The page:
Referring to the drawings (see FIGS. 1 to 1B), a pleated fabric filter 30 (see FIG. 17) which can be used instead of conventional bag filters or pad filters or cartridge filters comprises a pleated fabric bag 31 of rectangular configuration integral with an apertured end cap 32 at one end, the end cap 32 being formed of a plastics material, especially but not exclusively a polyurethane, which may, as will be well known to those skilled in the art, include filler agents and pigments to provide required characteristics such, for example, as flexibility, rigidity and time hardening.
The pleated fabric filter bag 31 is formed from a pre-pleated fabric, the fabric being one which is conventionally used in the production of filter bags or pads, and the pleats 33 are locked due to the integration of the fabric material with the plastics flange or end cap 32. The latter, when viewed in plan, has an internal pleated configuration, i.e. a multiplicity of side-by-side grooves or slots 34.
The other end of the pleated filter bag 31 is of closed configuration. It may be closed by forming the fabric itself into a sealed or closed configuration as indicated at 35 (see FIG. 6), or it may be closed by integrating the respective end of the pleated filter bag 31 with an imperforate plastics, for example polyurethane, end cap 36 (see FIG. 7). In this instance, it will be manifest that the fabric pleats 33 are locked both internally or externally due to the imperforate nature of the end cap 36.
The pleated fabric filter bag 31 can be formed in any convenient manner.
A preferred method of manufacture is by sewing or stitching (see FIGS. 2 to 5).
In FIGS. 2 and 2A, the filtering fabric, for example, is laid out in stacked pleats 37, which may be preformed or simply formed in the stacking, the pleats 37 being of a length more than twice the height of the side walls of the finished pleated filter bag 31.
Two adjacent but spaced V-sections are cut out as indicated at 38 in the middle region of the longitudinal pleats 37 and the cut lines 39 are stitched closed. The portions of the pleats 37 outboard of the cut-outs 38 can then be pivoted around points 40 through 90° to form the pleated side walls 41 of the pleated filter bag 31, the closed end 42 of which is defined by the stitched middle portion. The spaces or gaps 43 in the end walls 44 are closed by strips 45 of filtering fabric which are stitched to the end walls 44.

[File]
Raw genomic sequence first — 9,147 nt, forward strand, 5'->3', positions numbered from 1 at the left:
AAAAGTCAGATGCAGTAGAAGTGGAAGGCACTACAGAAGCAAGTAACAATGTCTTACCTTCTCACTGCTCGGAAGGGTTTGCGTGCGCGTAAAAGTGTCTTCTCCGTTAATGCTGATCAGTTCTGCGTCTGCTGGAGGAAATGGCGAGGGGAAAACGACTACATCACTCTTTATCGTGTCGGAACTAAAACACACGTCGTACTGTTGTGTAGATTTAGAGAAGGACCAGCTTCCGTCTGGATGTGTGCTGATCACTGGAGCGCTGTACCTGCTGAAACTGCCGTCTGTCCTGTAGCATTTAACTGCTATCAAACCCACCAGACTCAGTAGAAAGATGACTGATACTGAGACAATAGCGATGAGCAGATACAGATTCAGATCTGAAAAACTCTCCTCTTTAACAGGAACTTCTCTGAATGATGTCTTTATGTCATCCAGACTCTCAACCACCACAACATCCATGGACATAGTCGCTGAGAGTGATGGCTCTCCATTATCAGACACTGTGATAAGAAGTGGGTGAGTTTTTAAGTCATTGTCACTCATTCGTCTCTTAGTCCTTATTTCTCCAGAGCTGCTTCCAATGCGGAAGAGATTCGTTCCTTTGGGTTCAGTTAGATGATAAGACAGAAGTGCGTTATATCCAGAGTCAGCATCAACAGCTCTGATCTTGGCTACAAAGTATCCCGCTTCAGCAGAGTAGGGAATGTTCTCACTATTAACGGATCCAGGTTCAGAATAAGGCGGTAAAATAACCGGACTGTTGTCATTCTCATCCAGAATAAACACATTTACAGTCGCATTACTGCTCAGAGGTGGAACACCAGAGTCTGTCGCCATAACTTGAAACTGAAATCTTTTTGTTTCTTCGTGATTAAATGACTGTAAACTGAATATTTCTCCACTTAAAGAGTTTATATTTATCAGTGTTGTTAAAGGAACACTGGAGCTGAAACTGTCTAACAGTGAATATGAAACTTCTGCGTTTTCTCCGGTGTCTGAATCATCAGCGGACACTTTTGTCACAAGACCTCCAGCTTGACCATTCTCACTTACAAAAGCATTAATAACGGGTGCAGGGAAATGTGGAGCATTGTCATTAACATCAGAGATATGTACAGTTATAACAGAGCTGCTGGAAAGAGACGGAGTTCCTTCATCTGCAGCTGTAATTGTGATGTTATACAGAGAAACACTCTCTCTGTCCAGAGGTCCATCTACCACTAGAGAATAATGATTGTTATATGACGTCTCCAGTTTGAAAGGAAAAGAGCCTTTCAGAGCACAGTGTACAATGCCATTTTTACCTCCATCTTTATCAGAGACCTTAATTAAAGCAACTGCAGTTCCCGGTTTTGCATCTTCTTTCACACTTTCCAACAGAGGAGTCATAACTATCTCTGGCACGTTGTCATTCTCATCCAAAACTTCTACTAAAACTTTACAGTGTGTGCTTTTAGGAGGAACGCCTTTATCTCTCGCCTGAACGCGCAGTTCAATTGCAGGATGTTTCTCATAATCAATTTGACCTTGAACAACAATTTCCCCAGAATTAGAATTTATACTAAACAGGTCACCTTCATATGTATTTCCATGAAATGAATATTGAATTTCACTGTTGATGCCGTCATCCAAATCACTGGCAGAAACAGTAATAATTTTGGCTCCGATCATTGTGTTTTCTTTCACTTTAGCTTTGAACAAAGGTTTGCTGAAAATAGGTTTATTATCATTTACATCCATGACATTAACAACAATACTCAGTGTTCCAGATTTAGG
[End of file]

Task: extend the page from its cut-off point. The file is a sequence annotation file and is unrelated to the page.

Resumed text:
In FIGS. 3 and 3A, parts corresponding to those of FIGS. 2 and 2A are indicated by the same references with the suffix "A".
However, in this case, rectangular sections 46 are cut out and the lines of stitching are indicated at 47.
In FIG. 4, there is shown a preferred end closure wall 48 stitched to the parallel pleated side walls 41A. This is of triangular or ridge configuration so that if a pleated fabric filter 30 incorporating such a pleated filter bag 31 is used with its open end laterally disposed, the end closure wall 48, is located at the top of the filter 30 (see FIG. 22) thus preventing dust from settling on same which would occur if it were flat.
The other end wall (not shown) may also be of triangular or ridge configuration but generally it will be flat or substantially so similar to end wall 44.
In FIG. 5 where parts similar to those of FIGS. 2 and 2A are designated by the same references with the suffix "B", the pleats 37B are simply cut or split at locations 49 and the parallel cut edges 50 are stitched closed.
The pleated filter bag 31 (see FIGS. 1 to 6A) is therefore of generally rectangular configuration in plan view with a ridged end wall 51, a relatively flat end wall 52, pleated side walls 53, a stitch-closed pleated end 54 and an open end 55 integrated with a plastics apertured end cap 32.
To integrate the pleated fabric bag 31 with the plastics end cap 32 there is employed a moulding device generally indicated at 56 (see FIGS. 8 and 9). This moulding device comprises a baseplate 57 on which is mounted a former 58, preferably formed of plastics material (a polyurethane), which conforms to the internal pleated configuration of the stitched pleated filter bag 31. The height or depth of the former 58 is the required thickness of the end cap 32 or substantially so.